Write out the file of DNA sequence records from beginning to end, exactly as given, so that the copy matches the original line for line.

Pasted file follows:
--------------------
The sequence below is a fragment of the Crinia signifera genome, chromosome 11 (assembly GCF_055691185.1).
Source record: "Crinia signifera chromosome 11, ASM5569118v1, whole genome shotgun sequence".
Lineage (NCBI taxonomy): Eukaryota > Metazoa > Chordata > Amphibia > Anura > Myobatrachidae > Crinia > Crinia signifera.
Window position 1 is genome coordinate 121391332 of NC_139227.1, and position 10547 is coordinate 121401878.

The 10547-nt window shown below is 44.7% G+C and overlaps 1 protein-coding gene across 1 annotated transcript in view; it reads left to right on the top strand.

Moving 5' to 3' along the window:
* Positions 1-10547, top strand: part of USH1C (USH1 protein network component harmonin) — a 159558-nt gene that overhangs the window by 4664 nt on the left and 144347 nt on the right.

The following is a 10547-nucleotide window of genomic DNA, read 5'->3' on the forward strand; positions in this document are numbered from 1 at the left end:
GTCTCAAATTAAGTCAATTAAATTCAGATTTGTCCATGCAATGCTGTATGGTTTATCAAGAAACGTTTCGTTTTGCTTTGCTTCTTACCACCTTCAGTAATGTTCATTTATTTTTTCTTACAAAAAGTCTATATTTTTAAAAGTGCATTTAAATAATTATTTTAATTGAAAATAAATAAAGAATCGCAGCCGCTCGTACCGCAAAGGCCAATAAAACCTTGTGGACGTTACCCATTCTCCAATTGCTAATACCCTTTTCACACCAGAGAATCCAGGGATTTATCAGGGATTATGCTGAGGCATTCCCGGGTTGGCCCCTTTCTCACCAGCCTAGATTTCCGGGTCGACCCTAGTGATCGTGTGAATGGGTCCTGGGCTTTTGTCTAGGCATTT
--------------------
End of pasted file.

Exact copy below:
The sequence below is a fragment of the Crinia signifera genome, chromosome 11 (assembly GCF_055691185.1).
Source record: "Crinia signifera chromosome 11, ASM5569118v1, whole genome shotgun sequence".
Lineage (NCBI taxonomy): Eukaryota > Metazoa > Chordata > Amphibia > Anura > Myobatrachidae > Crinia > Crinia signifera.
Window position 1 is genome coordinate 121391332 of NC_139227.1, and position 10547 is coordinate 121401878.

The 10547-nt window shown below is 44.7% G+C and overlaps 1 protein-coding gene across 1 annotated transcript in view; it reads left to right on the top strand.

Moving 5' to 3' along the window:
* Positions 1-10547, top strand: part of USH1C (USH1 protein network component harmonin) — a 159558-nt gene that overhangs the window by 4664 nt on the left and 144347 nt on the right.

The following is a 10547-nucleotide window of genomic DNA, read 5'->3' on the forward strand; positions in this document are numbered from 1 at the left end:
GTCTCAAATTAAGTCAATTAAATTCAGATTTGTCCATGCAATGCTGTATGGTTTATCAAGAAACGTTTCGTTTTGCTTTGCTTCTTACCACCTTCAGTAATGTTCATTTATTTTTTCTTACAAAAAGTCTATATTTTTAAAAGTGCATTTAAATAATTATTTTAATTGAAAATAAATAAAGAATCGCAGCCGCTCGTACCGCAAAGGCCAATAAAACCTTGTGGACGTTACCCATTCTCCAATTGCTAATACCCTTTTCACACCAGAGAATCCAGGGATTTATCAGGGATTATGCTGAGGCATTCCCGGGTTGGCCCCTTTCTCACCAGCCTAGATTTCCGGGTCGACCCTAGTGATCGTGTGAATGGGTCCTGGGCTTTTGTCTAGGCATTT